Last week the court of appeals decided State v. Swann, concluding (among other things) that a prosecutor’s statement alone is insufficient to support a restitution award. A lot of recent cases have reached the same conclusion – State v. Replogle, 181 N.C. App. 579 (2007), State v. Calvino, 179 N.C. App. 219 (2006), and State v. Shelton, 167 N.C. App. 225 (2004), to name a few. Though the restitution statute specifically says the “court is not required to make findings of fact or conclusions of law” as to the amount of restitution, G.S. 15A-1340.36(a), a restitution award must be supported by some evidence adduced at trial or sentencing. Form AOC-CR-611 guides the parties through the proper procedure – including reference to the requirement that the court consider “information presented by the parties” as to the damage caused and the defendant’s ability to pay.
Speaking of restitution, something I am asked about from time to time is whether a criminal restitution order can be converted into a civil judgment. I gather this sometimes happens at a hearing related to probation, where the court finds that probation is terminated, with any restitution still owed to be docketed as a civil judgment.
An award of restitution in a criminal case is no bar to a victim’s right to bring a civil action against the defendant based on the same conduct. G.S. 15A-1340.37. It is by no means a given, however, that a restitution award and a related civil judgment will be the same. Different procedural rules and defenses might apply, and different types of harm might be compensable (for example, pain and suffering are off limits for restitution, State v. Wilson, 158 N.C. App. 235 (2003)). Indeed, under G.S. 1-15.1(b), a civil defendant is expressly authorized to contest any determination of damages made in a related criminal case, and the amount of restitution ordered is not admissible into evidence in the civil case (although any restitution actually paid must be credited against a civil judgment in favor of the same victim, G.S. 15A-1340.37).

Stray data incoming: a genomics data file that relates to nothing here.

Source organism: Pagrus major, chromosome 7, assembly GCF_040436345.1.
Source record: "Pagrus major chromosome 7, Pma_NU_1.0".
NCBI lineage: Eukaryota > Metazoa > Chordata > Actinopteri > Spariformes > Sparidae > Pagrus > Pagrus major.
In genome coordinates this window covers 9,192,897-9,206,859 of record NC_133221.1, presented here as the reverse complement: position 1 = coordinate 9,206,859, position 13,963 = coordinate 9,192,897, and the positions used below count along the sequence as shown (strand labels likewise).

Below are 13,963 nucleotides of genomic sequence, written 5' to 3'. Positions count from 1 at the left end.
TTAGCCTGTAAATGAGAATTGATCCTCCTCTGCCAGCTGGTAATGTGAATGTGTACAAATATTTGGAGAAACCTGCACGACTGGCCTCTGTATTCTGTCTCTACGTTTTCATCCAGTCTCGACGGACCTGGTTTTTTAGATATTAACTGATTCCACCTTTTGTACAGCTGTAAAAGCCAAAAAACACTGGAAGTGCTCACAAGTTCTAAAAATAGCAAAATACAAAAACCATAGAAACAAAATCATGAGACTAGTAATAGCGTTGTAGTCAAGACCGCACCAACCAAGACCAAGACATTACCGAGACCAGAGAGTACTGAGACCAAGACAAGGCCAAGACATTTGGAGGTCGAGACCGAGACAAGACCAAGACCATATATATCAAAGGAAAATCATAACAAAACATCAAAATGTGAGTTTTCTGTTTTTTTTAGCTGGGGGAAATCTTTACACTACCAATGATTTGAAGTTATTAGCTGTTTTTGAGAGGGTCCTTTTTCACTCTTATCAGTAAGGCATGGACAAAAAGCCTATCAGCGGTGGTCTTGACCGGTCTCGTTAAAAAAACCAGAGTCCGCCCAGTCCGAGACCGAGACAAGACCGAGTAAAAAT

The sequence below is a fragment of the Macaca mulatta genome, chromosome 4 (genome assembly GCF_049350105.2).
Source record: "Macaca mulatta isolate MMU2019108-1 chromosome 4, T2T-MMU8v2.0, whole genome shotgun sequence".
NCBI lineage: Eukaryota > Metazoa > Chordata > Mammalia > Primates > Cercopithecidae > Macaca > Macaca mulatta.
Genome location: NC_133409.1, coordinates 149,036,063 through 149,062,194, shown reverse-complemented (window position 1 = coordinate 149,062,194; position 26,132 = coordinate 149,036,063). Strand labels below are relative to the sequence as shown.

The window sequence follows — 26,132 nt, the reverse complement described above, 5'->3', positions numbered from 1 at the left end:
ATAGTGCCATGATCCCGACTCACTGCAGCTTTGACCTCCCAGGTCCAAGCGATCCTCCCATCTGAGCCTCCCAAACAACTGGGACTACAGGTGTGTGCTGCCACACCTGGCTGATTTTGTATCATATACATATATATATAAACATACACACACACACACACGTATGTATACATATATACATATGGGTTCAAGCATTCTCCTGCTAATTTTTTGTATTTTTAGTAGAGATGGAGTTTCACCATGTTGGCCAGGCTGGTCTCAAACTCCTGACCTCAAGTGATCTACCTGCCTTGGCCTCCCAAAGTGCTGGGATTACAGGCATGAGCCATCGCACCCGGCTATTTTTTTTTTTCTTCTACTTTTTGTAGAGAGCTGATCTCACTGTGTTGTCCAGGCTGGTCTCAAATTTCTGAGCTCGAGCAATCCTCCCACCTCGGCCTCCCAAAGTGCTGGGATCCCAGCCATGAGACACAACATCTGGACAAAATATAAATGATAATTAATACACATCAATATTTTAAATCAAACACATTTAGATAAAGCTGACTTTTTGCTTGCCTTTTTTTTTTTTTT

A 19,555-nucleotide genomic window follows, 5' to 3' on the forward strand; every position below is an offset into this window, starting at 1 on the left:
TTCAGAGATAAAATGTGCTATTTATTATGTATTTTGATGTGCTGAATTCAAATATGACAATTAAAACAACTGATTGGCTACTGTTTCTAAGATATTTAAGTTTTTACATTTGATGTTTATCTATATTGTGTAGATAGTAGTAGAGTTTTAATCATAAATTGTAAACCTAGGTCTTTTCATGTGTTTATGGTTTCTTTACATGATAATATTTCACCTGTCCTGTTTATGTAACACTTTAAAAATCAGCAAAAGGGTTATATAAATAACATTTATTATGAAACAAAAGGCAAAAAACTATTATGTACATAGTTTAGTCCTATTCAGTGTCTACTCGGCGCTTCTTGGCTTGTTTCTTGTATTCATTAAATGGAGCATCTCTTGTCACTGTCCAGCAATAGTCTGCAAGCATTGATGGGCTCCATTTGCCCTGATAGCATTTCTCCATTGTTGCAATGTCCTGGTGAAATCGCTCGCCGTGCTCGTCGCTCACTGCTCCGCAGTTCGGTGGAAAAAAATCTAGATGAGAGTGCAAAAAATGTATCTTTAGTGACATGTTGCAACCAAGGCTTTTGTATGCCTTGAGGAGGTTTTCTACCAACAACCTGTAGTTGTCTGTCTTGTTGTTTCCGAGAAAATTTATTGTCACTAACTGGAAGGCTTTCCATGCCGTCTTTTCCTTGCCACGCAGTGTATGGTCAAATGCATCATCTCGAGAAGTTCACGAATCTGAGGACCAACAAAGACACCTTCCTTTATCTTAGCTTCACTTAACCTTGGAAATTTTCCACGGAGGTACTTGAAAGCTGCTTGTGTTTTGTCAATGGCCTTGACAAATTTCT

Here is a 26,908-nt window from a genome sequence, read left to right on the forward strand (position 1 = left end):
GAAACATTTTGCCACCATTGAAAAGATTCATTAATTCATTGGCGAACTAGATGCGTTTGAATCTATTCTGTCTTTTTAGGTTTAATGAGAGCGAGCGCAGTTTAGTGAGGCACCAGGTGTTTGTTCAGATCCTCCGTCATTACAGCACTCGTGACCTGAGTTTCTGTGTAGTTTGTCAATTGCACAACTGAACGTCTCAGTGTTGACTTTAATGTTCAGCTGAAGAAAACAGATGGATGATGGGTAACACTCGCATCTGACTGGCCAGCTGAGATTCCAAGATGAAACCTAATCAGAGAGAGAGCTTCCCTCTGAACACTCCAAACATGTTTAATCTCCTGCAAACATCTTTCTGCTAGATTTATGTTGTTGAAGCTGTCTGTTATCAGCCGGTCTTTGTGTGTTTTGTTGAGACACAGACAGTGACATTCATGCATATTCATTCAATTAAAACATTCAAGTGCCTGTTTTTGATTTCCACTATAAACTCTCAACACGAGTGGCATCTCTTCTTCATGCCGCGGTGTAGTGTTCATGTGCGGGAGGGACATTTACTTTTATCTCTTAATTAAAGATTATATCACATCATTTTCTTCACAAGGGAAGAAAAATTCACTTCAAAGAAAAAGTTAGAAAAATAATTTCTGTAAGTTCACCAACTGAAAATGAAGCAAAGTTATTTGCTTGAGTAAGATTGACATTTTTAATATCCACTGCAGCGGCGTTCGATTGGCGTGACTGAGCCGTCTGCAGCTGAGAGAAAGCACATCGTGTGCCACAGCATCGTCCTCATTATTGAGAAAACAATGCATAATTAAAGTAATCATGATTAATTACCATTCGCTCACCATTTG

In State v. Clemmons, 111 N.C. App. 569 (1993), the court of appeals said the trial court erred when it ordered the defendant to sign a confession of judgment in favor of the victims as a condition of probation. A confession of judgment, the court said, “is a procedure in a civil action . . . [and] no criminal court can compel any Defendant to do something which is within the realm of a civil forum.” Perhaps it would be okay for a confession of judgment to be part of a negotiated plea, but that’s different from a court-ordered conversion.
Under G.S. 15A-1340.38, orders for restitution issued under G.S. 15A-1340.34(b) – which pertains only to cases in which a victim is entitled to restitution under Article 46 of Chapter 15A, the Crime Victims’ Rights Act (CVRA) – may be “enforced in the same manner as a civil judgment” when they exceed $250. These orders must be docketed as specified in G.S. 15A-1340.38(b) when part of a non-probationary sentence, or as specified in G.S. 15A-1340.38(c) when ordered as a condition of probation (essentially, the judgment is docketed right away, but cannot be executed upon the defendant’s property until probation is terminated or revoked and the judge has made a finding that restitution in a sum certain remains owed). The existence of this special provision for CVRA cases suggests to me that restitution orders may not be docketed civilly in other cases.
I’m interested to hear your thoughts and to learn more about what’s going on in practice.